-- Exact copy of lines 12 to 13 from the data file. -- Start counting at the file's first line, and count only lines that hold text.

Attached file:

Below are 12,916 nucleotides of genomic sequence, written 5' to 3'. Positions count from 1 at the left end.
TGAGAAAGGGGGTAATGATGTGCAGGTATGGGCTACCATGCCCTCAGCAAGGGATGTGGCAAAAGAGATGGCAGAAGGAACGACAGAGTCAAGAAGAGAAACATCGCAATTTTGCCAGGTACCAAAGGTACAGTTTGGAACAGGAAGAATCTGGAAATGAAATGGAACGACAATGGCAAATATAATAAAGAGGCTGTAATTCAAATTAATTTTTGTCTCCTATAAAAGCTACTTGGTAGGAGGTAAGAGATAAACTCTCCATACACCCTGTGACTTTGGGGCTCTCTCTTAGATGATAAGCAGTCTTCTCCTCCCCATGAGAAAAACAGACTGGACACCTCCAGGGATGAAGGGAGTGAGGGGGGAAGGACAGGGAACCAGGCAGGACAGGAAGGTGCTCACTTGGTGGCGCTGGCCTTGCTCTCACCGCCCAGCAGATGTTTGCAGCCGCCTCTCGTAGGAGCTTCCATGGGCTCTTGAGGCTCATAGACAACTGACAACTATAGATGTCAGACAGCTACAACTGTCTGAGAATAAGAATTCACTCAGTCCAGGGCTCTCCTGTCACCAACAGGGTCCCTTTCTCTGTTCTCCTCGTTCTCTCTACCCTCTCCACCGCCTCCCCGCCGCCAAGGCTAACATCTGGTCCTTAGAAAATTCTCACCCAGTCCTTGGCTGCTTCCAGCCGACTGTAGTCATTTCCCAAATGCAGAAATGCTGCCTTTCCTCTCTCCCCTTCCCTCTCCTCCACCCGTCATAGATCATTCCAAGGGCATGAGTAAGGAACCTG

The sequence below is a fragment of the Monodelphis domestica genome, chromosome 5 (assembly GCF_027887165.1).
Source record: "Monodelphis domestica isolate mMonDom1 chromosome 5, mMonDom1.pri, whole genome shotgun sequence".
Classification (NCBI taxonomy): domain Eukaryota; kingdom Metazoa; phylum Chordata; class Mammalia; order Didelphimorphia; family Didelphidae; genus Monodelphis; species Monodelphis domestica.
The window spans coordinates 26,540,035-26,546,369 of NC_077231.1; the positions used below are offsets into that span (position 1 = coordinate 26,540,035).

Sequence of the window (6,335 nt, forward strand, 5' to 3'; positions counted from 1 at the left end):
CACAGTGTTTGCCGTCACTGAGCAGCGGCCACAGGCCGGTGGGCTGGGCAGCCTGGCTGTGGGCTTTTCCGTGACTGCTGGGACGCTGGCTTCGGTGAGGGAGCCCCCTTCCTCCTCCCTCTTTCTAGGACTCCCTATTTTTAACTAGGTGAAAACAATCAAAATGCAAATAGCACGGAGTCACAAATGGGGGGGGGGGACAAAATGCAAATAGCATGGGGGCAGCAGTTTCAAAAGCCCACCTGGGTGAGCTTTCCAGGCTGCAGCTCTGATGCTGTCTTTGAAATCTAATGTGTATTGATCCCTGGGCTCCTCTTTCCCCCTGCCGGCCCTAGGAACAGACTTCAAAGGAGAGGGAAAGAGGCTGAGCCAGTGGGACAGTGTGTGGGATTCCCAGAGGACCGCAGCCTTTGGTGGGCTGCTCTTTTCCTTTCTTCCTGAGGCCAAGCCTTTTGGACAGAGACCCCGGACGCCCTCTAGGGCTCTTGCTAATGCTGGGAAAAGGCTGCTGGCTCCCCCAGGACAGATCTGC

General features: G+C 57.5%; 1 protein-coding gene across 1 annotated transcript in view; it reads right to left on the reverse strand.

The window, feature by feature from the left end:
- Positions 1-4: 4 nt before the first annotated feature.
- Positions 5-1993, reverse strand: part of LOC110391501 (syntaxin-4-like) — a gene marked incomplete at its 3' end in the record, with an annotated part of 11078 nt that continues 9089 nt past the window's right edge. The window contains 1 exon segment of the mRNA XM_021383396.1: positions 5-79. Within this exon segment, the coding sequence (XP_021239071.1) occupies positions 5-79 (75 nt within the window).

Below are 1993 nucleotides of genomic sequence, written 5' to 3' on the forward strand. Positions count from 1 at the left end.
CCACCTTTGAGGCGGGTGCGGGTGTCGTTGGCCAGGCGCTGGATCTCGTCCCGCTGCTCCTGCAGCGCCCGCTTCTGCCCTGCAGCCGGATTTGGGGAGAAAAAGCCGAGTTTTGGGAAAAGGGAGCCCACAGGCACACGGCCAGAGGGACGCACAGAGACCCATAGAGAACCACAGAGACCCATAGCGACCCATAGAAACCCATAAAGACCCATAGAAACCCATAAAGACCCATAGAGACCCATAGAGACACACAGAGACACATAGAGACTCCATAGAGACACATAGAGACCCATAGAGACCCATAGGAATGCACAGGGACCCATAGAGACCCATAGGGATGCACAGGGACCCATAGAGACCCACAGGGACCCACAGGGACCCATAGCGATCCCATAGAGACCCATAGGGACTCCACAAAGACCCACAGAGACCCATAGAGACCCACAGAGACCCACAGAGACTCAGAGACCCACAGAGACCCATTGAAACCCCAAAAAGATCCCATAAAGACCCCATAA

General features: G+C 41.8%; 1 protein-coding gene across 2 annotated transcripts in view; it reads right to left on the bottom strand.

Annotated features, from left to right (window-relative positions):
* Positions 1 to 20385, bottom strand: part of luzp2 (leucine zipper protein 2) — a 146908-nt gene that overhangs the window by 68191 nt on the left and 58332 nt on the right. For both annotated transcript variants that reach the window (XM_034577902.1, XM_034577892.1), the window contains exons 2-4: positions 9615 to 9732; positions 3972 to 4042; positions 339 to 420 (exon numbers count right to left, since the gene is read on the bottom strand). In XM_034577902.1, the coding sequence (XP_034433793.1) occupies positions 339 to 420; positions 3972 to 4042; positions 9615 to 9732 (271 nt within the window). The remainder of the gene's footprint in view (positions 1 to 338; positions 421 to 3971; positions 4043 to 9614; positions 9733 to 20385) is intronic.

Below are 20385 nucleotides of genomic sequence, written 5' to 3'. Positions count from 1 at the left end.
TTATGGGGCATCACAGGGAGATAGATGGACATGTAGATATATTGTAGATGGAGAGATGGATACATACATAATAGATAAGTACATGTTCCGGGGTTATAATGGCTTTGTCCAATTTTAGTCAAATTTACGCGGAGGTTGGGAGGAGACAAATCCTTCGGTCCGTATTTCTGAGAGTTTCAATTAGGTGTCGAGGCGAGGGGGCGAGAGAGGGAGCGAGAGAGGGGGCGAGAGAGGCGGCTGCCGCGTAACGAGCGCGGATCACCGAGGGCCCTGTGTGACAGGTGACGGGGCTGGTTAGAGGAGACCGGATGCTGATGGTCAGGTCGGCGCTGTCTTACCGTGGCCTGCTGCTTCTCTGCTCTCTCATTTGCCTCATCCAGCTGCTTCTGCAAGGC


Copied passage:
- Positions 5-1993, reverse strand: part of LOC110391501 (syntaxin-4-like) — a gene marked incomplete at its 3' end in the record, with an annotated part of 11078 nt that continues 9089 nt past the window's right edge. The window contains 1 exon segment of the mRNA XM_021383396.1: positions 5-79. Within this exon segment, the coding sequence (XP_021239071.1) occupies positions 5-79 (75 nt within the window).

Below are 1993 nucleotides of genomic sequence, written 5' to 3' on the forward strand. Positions count from 1 at the left end.